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MANILA - The second Champions for Health Governance Awards has begun accepting applications from local government units in the municipal and city levels and will select the five LGUs with the best health programs after the deadline for submissions on March 15.
Civil society organization Kaya Natin! Movement for Good Governance and Ethical Leadership, global pharmaceutical company Merck Sharp & Dohme (MSD), non-profit organization Jesse M. Robredo Foundation, the Department of the Interior and Local Government, and the Department of Health launched the nationwide search for the LGUs with outstanding initiatives for health Tuesday at Club Filipino in San Juan City.
According to Kaya Natin! executive director Councilor Amie Hernandez, the health programs will be evaluated based on their overall effectiveness, innovation, community engagement, local leadership, transparency, and accountability.
These will also be judged according to their adherence to the United Nations’ health-related Millennium Development Goals (MDGs), which are: reducing child mortality rates; improving maternal health; and reducing incidences of infectious diseases such as HIV/AIDS, malaria, and tuberculosis.
Their adherence to the DOH’s Kalusugan Pangkalahatan program will also be measured.
After the screening process, the five best LGUs will receive a cash grant of P100,000 and medical equipment and supplies worth P500,000 from the DOH so they can continue their good work.
LGUs can download the application form at www.healthgovernance.weebly.com.
Many LGUs would rather leave their health initiatives to the DOH, said Kaya Natin! board member Jess Lorenzo.
"A lot of LGUs don't seem to care as much as they are expected to. It's as if they were running convenience stores and just waiting for their health constituents to come," he observed.
What LGUs should be doing, rather, he said, is to "move public health to the last mile."
MSD president and managing director in the Philippines Dr. Beaver Tamesis added that they wanted people at the grassroots level to benefit not just from the government’s efforts, but also those of the private sector, too.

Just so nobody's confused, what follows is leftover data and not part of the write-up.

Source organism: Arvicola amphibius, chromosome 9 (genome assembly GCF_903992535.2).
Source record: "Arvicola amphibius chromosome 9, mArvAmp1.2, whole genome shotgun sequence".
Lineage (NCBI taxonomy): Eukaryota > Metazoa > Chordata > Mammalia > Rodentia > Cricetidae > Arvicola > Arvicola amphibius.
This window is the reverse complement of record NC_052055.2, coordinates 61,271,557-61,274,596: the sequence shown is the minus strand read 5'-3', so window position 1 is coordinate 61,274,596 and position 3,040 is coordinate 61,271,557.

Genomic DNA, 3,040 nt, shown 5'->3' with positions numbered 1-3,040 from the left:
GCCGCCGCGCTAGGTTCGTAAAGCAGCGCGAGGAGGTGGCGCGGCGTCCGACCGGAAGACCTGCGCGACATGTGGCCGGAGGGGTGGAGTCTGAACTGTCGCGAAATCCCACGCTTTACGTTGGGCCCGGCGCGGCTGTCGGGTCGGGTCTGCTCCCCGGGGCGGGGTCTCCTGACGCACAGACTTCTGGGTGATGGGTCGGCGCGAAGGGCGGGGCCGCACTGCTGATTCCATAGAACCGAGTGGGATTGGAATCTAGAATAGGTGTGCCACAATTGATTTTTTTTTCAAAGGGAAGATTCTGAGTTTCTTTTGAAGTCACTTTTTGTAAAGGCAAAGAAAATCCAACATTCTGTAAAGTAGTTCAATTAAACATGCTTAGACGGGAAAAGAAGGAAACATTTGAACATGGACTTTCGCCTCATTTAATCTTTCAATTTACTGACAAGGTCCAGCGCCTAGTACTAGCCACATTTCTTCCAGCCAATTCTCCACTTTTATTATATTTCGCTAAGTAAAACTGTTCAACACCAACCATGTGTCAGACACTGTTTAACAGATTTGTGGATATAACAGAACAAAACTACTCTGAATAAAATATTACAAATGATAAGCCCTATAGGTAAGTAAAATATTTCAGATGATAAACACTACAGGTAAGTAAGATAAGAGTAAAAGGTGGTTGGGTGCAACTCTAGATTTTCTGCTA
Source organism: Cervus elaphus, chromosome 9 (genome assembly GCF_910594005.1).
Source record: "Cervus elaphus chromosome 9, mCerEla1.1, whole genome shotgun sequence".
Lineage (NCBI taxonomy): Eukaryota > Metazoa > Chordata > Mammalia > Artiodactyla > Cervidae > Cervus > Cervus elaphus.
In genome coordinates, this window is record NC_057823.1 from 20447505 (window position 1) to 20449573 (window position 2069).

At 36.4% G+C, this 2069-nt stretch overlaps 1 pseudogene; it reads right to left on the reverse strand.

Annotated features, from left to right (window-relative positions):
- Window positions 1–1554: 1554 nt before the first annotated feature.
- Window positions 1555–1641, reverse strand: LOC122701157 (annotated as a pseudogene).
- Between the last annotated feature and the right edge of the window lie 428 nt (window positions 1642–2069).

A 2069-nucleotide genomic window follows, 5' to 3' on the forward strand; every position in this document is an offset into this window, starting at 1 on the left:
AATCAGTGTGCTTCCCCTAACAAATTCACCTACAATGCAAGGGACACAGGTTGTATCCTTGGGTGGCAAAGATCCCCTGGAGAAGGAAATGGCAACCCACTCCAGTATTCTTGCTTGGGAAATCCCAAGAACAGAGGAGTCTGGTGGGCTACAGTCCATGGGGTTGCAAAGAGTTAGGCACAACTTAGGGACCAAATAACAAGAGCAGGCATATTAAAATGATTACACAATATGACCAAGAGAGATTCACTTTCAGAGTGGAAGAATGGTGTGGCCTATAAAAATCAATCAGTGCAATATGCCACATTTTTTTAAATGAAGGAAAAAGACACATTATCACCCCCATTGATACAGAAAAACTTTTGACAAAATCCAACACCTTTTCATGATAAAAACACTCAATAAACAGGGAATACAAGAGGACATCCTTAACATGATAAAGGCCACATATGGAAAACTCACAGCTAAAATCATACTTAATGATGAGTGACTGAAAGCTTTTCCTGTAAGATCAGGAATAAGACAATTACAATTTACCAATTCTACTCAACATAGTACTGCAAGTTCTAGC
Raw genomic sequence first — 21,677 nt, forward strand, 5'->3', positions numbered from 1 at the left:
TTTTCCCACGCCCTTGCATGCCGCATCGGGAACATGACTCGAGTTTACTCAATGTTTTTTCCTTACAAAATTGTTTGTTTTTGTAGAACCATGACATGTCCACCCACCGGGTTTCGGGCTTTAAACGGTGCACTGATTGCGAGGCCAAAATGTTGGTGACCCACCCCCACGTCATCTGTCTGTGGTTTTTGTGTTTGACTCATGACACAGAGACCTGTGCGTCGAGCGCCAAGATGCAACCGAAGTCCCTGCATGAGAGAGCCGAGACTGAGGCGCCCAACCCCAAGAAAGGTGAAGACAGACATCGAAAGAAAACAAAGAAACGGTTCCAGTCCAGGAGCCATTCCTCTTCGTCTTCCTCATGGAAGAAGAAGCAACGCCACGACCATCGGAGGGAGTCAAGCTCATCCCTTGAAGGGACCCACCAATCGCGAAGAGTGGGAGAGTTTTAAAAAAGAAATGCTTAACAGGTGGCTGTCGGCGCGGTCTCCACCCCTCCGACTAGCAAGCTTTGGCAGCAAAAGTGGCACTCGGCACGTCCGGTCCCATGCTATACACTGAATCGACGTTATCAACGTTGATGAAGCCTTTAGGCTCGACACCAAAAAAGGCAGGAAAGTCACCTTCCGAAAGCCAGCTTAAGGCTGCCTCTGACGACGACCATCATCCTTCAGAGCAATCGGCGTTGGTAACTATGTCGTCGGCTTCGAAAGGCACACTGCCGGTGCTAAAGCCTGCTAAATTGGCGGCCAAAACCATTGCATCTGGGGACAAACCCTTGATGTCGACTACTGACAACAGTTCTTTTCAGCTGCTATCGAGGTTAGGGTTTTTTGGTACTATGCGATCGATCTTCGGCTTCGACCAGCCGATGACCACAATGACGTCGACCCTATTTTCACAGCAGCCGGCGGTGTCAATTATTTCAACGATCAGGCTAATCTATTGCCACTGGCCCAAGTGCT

For his part, DILG Undersecretary Austere Panadero, in a message read by DILG Bureau of Local Government Supervision director Manuel Gotis, said it was important to continuously assess the accomplishments of LGUs in terms of health service delivery.
He added it was not enough that every poor person was covered by PhilHealth. Rather, every city and municipality must have PhilHealth-accredited facilities so that beneficiaries could maximize the program.
This, said Gotis, was the essence of the Champions for Health Governance Awards.
The initiatives of awardees proved that universal healthcare was "unequivocally attainable," said DOH medical specialist III Dr. Imee Mateo in behalf of Secretary Janette Garin.
Valenzuela City was one of the winners of the first run of the Champions for Health Governance Awards in 2013. City health officer Dr. Jaime Exconde, Jr. said that this was because health became one of the priorities of the LGU beginning 2004.
Former Mayor and now Valenzuela City Representative Sherwin Gatchalian believed that a health citizenry was the cornerstone of a productive community, and this reflected in the budget and expenditures for health facilities and infrastructure.
Even under present Mayor Rex Gatchalian, said Exconde, health facilities had been renovated, more lying-ins were constructed, and the budget was expanded for medicine, supplies, and equipment.
After receiving a P200,000 cash incentive as a recipient of the Champions for Health Governance Award, the LGU organized the LGBT (lesbian, gay, bisexual and transgender) community to collaborate on an HIV/AIDS advocacy and awareness program.
Exconde explained that the LGU focused on LGBTs because men who have sex with men are among those who are vulnerable to HIV.
The LGU then trained the LGBT community in seeking early detection and treatment for HIV. Health promotion and safe sex are also discussed in the community’s meetings.
The program has produced peer counselors who volunteer to educate others about HIV/AIDS.
The LGU also gives financial assistance to their constituents who need to undergo laboratory procedures. Those who need HIV/AIDS treatment are linked to the DOH.